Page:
How did NASA get past the Van Allen belt?

In 1962, Van Allen – believing that protons of the inner belt could seriously threaten human spaceflight missions – suggested clearing them away by setting a nuclear bomb off near the outer belt. However, instead of clearing the inner Van Allen belt, it actually added more radiation to it.

Can humans go through the Van Allen belt?

Almost all radiation will be received while passing the inner belt. The Apollo missions marked the first event where humans traveled through the Van Allen belts, which was one of several radiation hazards known by mission planners.

Where is the Van Allen radiation belt located?

The innermost Van Allen belt sits somewhere between 400 to 6,000 miles above the surface of our planet. Even if the innermost belt is at its closest, the ISS (and the space shuttle in its day) are more than 100 miles away from the Van Allen Belts.

Who discovered the Van Allen Belts?

James A. Van Allen
The Van Allen radiation belts were discovered in 1958 by James A. Van Allen, the American physicist who designed the instruments on board Explorer 1, the first spacecraft launched by the United States. He also led the team of scientists that studied and interpreted the radiation data.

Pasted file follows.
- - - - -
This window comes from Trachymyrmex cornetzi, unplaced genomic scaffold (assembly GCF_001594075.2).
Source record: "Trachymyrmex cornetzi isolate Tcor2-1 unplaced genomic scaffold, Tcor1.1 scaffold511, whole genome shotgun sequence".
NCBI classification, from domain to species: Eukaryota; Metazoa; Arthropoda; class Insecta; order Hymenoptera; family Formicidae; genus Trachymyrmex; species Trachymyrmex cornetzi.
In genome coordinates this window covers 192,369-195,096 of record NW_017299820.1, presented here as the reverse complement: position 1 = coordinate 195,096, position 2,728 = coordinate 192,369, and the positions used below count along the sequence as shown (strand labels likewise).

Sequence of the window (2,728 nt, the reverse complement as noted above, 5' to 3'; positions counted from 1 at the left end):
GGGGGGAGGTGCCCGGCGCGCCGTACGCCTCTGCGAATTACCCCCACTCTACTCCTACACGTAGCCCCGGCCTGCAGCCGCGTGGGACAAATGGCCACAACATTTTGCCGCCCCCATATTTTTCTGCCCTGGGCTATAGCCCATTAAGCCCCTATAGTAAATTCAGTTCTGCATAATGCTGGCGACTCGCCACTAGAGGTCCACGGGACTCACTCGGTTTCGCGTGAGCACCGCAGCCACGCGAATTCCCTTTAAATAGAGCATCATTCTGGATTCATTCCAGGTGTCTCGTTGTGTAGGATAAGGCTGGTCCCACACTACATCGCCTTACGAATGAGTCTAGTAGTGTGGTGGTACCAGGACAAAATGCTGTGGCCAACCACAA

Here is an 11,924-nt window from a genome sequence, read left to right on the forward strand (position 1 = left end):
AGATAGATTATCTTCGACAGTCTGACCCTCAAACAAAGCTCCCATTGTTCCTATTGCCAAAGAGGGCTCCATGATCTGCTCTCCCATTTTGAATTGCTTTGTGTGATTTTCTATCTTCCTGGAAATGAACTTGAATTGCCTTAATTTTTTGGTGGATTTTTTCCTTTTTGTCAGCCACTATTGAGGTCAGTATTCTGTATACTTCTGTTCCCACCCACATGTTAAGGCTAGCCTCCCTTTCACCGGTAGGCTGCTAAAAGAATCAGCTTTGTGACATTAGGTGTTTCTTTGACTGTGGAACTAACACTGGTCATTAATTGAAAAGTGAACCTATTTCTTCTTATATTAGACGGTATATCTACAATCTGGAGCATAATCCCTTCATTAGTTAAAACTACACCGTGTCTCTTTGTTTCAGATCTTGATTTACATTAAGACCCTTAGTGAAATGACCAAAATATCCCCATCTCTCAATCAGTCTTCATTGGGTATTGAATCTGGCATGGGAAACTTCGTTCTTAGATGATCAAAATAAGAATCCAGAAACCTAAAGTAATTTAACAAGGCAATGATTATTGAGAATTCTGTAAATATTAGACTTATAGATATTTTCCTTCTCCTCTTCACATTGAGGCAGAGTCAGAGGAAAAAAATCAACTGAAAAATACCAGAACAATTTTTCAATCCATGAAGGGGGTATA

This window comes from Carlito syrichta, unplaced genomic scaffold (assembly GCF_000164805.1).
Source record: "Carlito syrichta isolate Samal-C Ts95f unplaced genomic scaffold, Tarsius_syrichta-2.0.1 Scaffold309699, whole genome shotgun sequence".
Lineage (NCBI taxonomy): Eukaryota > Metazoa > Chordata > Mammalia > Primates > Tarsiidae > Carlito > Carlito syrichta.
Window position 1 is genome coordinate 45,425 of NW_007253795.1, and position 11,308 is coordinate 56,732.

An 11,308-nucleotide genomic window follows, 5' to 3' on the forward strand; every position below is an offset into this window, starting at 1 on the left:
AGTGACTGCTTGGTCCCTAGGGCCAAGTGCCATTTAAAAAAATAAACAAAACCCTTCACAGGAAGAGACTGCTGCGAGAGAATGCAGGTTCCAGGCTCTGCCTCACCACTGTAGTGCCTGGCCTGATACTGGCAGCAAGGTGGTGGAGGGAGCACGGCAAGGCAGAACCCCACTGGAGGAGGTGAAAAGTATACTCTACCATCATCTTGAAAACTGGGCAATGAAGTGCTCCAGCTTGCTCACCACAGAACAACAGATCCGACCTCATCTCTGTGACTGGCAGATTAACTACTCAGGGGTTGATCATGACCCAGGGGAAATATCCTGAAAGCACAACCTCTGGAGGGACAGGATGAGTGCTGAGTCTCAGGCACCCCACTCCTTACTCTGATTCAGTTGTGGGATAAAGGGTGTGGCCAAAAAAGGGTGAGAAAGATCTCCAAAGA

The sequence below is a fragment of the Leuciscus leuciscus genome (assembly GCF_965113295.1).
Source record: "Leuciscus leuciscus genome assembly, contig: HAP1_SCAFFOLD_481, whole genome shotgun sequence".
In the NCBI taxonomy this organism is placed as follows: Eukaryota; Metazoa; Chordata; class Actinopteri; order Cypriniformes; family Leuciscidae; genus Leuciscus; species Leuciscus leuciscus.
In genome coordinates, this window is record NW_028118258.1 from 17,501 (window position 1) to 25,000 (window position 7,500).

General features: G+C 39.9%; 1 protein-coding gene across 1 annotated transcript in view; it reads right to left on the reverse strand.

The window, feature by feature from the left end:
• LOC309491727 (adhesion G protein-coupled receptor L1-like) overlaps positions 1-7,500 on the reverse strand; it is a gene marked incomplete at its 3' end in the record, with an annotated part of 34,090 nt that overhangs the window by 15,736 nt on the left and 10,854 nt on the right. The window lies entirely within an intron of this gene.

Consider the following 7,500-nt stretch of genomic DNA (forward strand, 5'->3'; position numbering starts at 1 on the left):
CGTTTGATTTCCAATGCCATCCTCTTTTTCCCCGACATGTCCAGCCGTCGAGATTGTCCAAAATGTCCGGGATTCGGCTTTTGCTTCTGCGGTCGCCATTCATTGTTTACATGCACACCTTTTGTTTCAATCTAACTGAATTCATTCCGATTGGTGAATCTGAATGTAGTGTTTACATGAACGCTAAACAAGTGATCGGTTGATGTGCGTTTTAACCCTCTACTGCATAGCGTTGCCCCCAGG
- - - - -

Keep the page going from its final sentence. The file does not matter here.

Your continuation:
How does NASA protect astronauts from radiation?

In general, the best shields will be able to block a spectrum of radiation. Aboard the space station, the use of hydrogen-rich shielding such as polyethylene in the most frequently occupied locations, such as the sleeping quarters and the galley, has reduced the crew’s exposure to space radiation.

How high is the Van Allen radiation belt?

The inner region is centred approximately 3,000 km (1,860 miles) above the terrestrial surface. The outer region of maximum density is centred at an altitude of about 15,000 to 20,000 km (9,300 to 12,400 miles), though some estimates place it as far above the surface as six Earth radii (about 38,000 km [23,700 miles]).

What is the Van Allen radiation belt made of?

The outer Van Allen belt contains charged particles of both atmospheric and solar origin, the latter consisting largely of helium ions from the solar wind (steady stream of particles emanating from the Sun).